Frisell is known for both his interesting use of delays and tape loops, as well as blending elements of rock, folk and country into an unusual casserole that sometimes sits right on the fringe of jazz. In other words, this might well be the most "out" concert to be held outdoors at the DMA in quite some time (previous years have included artists like Branford Marsalis, Jimmy Heath, Joe Lovano and Nat Adderley). I also figured, correctly, that--unlike some of the previous outdoor concerts I've seen of late--there wouldn't be much danger of the wine-and-cheese crowd talking over the concert. Most of the people in attendance were there to listen, and the rest probably stared at the stage incredulously, wondering what the heck the band was going to do next.
"When I was 16, I was listening to a lot of surfing music, a lot of English rock. Then I saw Wes Montgomery and somehow that kind of turned me around. Later, Jim Hall made a big impression on me and I took some lessons with him. I suppose I play the kind of harmonic things Jim would play but with a sound that comes from Jimi Hendrix", Frisell, to Wire magazine, from his website.This was not a typical jazz concert. Not only was it rarely head-solo-head, but it was sometimes difficult to tell when a new tune was beginning, and occasionally, the head was done in an unconventional way that made it not all that obvious that it even was a head. Most of the material was drawn from pop or folk songs (including "What the World Needs Now" and "Moon River," played back-to-back, followed by yet another 3/4 tune, which breaks the "rules" of concert programming...but it worked), as well as some melodies that I recognized but couldn't put a name to. (UPDATE: This DMN review from the next day was able to list a few more titles; I'll admit that, as I delve further into jazz, my pop-music illiteracy has grown.) There was really only one jazz standard, Monk's "Misterioso" at the beginning of the show, and the single twelve-bar blues had an interesting head which was laden with tritones.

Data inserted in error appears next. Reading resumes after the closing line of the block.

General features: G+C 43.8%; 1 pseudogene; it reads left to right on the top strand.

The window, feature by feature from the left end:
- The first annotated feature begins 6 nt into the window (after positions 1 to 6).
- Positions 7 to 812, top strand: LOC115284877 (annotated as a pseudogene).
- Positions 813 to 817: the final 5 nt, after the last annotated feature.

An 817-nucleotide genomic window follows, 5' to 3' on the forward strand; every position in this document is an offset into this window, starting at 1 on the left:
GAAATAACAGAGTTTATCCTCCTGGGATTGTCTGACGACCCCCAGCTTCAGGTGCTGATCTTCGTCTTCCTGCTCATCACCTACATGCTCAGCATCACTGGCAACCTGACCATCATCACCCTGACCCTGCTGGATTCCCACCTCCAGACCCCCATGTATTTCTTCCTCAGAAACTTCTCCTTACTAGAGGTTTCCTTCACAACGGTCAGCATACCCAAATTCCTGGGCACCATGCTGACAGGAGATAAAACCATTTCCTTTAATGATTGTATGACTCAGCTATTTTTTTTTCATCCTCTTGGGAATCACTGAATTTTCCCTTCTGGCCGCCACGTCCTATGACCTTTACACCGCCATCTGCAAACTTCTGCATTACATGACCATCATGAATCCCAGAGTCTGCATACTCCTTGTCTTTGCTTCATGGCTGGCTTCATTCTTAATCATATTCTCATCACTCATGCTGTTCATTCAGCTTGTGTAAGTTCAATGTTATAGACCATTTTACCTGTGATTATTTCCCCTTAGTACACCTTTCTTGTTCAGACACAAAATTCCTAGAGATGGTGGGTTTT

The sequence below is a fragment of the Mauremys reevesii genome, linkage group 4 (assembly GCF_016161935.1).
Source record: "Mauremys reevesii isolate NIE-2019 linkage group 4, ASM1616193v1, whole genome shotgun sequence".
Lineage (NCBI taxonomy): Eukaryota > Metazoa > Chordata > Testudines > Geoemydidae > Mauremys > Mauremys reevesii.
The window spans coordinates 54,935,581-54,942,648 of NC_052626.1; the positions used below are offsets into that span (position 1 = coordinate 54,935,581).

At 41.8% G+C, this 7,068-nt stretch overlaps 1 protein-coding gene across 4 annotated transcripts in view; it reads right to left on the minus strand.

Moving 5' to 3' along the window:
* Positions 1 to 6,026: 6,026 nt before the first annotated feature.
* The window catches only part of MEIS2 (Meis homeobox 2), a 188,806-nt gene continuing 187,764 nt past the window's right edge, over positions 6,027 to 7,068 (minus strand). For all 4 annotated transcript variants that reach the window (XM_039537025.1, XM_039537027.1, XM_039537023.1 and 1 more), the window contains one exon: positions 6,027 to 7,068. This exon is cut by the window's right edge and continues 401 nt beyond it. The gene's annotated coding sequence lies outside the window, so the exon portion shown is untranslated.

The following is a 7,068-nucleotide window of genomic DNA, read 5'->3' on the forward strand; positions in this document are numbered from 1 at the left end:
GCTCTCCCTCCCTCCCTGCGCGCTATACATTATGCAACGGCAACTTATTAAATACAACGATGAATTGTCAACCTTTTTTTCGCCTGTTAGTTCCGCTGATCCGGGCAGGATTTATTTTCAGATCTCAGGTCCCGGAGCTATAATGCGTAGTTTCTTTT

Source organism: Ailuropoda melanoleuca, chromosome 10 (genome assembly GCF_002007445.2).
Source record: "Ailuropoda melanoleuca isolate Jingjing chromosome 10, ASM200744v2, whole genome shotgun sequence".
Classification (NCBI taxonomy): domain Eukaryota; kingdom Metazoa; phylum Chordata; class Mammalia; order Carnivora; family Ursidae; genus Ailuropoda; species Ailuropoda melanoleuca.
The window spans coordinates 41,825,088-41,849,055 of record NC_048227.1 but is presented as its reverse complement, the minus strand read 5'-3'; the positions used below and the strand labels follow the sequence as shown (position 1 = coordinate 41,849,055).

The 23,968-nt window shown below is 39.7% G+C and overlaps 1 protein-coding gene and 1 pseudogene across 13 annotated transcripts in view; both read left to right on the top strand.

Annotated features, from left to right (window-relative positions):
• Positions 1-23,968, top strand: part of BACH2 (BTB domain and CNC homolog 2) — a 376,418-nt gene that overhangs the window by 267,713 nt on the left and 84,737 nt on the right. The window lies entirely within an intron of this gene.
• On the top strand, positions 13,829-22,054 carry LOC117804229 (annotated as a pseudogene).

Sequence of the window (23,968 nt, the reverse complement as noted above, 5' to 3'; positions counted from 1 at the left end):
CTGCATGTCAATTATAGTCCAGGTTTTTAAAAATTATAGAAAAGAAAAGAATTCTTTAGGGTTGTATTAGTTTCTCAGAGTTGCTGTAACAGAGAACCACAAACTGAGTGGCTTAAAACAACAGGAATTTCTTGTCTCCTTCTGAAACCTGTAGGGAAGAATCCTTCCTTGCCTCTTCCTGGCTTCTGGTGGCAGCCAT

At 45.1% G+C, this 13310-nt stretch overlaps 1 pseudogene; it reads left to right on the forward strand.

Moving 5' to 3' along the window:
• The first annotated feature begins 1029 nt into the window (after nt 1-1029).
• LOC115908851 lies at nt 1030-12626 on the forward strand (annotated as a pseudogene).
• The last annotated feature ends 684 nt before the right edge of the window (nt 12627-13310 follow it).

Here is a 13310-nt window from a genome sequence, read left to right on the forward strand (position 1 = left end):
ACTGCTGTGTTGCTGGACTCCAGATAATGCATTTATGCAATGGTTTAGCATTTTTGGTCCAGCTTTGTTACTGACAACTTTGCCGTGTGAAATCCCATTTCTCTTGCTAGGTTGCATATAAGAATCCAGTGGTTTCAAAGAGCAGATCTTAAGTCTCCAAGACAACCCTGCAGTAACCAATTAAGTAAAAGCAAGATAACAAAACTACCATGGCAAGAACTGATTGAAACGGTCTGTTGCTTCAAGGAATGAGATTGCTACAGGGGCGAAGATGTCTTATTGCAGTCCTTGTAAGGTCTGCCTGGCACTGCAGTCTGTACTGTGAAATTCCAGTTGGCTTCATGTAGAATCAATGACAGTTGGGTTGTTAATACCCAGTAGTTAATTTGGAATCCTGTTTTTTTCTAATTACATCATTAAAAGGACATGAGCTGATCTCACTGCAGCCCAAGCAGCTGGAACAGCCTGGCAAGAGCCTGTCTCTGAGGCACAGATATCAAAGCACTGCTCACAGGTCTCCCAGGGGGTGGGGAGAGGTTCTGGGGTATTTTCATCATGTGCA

1968 Played in the "McDonald's All American High School Band" at the Rose bowl Parade in Los Angeles and the Thanksgiving Day Parade in New York. Went to a Charles Lloyd concert. The band included Keith Jarrett, Ron McClure, and Paul Motian. Heard Gary Burton, Thelonious Monk, Cannonball Adderley, and Dionne Warwick at a jazz festival at Red Rocks Amphitheater.Frisell has been compared to Miles Davis in that both possess a distinctive, instantly-recognizable tone; the guitarist also was Davis-like in that he came within a few degrees of playing with his back to the audience and rarely spoke throughout the gig. His bandmates (UNT alum Tony Scherr on bass and Kenny Wollesen on drums) proved the perfect partners in this enterprise, always poised and ready to follow the leader in whatever direction he decided to take the music at that moment. The trademark tape-loops were used to good effect, often serving as a buffer between the end of one tune and the beginning of the next. One of the most amusing effects was when Frisell took a little toy music box and had put it up to his guitar, letting its tones resonate through the strings. I'm sure there were some people who were surprised by what they heard tonight, but, having just previewed one of his recent recordings (this group is the "East" part of the East/West designation), I knew exactly what to expect and was perfectly satisfied by what transpired.
--from a timeline on Frisell's website. Also of note: He attended high school with several future founding members of Earth, Wind & Fire.
This is definitely adventurous music which demands involvement from the listener. I salute the DMA for bringing a performer of this caliber to town; it was an evening well spent.